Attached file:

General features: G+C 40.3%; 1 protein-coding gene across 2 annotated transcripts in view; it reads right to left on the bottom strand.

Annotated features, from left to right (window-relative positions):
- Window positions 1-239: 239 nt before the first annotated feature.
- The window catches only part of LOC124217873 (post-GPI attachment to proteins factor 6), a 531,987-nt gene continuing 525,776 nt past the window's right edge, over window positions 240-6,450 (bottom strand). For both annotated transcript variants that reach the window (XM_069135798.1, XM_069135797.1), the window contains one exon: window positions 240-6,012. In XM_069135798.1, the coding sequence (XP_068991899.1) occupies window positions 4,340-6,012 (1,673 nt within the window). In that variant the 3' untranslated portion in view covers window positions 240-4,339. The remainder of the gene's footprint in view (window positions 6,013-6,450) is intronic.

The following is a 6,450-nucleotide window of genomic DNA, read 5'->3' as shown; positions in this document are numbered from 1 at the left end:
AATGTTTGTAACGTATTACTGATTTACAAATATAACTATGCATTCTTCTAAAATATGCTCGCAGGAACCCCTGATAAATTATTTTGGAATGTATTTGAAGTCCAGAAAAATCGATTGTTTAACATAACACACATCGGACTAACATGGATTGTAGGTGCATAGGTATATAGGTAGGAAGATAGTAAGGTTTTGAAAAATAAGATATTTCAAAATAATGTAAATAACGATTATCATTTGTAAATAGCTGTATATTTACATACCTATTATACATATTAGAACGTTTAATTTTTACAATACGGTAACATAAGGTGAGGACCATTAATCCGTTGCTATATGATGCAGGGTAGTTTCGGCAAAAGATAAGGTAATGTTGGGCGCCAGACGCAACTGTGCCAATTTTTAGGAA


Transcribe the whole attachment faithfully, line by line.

General features: G+C 40.3%; 1 protein-coding gene across 2 annotated transcripts in view; it reads right to left on the bottom strand.

Annotated features, from left to right (window-relative positions):
- Window positions 1-239: 239 nt before the first annotated feature.
- The window catches only part of LOC124217873 (post-GPI attachment to proteins factor 6), a 531,987-nt gene continuing 525,776 nt past the window's right edge, over window positions 240-6,450 (bottom strand). For both annotated transcript variants that reach the window (XM_069135798.1, XM_069135797.1), the window contains one exon: window positions 240-6,012. In XM_069135798.1, the coding sequence (XP_068991899.1) occupies window positions 4,340-6,012 (1,673 nt within the window). In that variant the 3' untranslated portion in view covers window positions 240-4,339. The remainder of the gene's footprint in view (window positions 6,013-6,450) is intronic.

The following is a 6,450-nucleotide window of genomic DNA, read 5'->3' as shown; positions in this document are numbered from 1 at the left end:
AATGTTTGTAACGTATTACTGATTTACAAATATAACTATGCATTCTTCTAAAATATGCTCGCAGGAACCCCTGATAAATTATTTTGGAATGTATTTGAAGTCCAGAAAAATCGATTGTTTAACATAACACACATCGGACTAACATGGATTGTAGGTGCATAGGTATATAGGTAGGAAGATAGTAAGGTTTTGAAAAATAAGATATTTCAAAATAATGTAAATAACGATTATCATTTGTAAATAGCTGTATATTTACATACCTATTATACATATTAGAACGTTTAATTTTTACAATACGGTAACATAAGGTGAGGACCATTAATCCGTTGCTATATGATGCAGGGTAGTTTCGGCAAAAGATAAGGTAATGTTGGGCGCCAGACGCAACTGTGCCAATTTTTAGGAA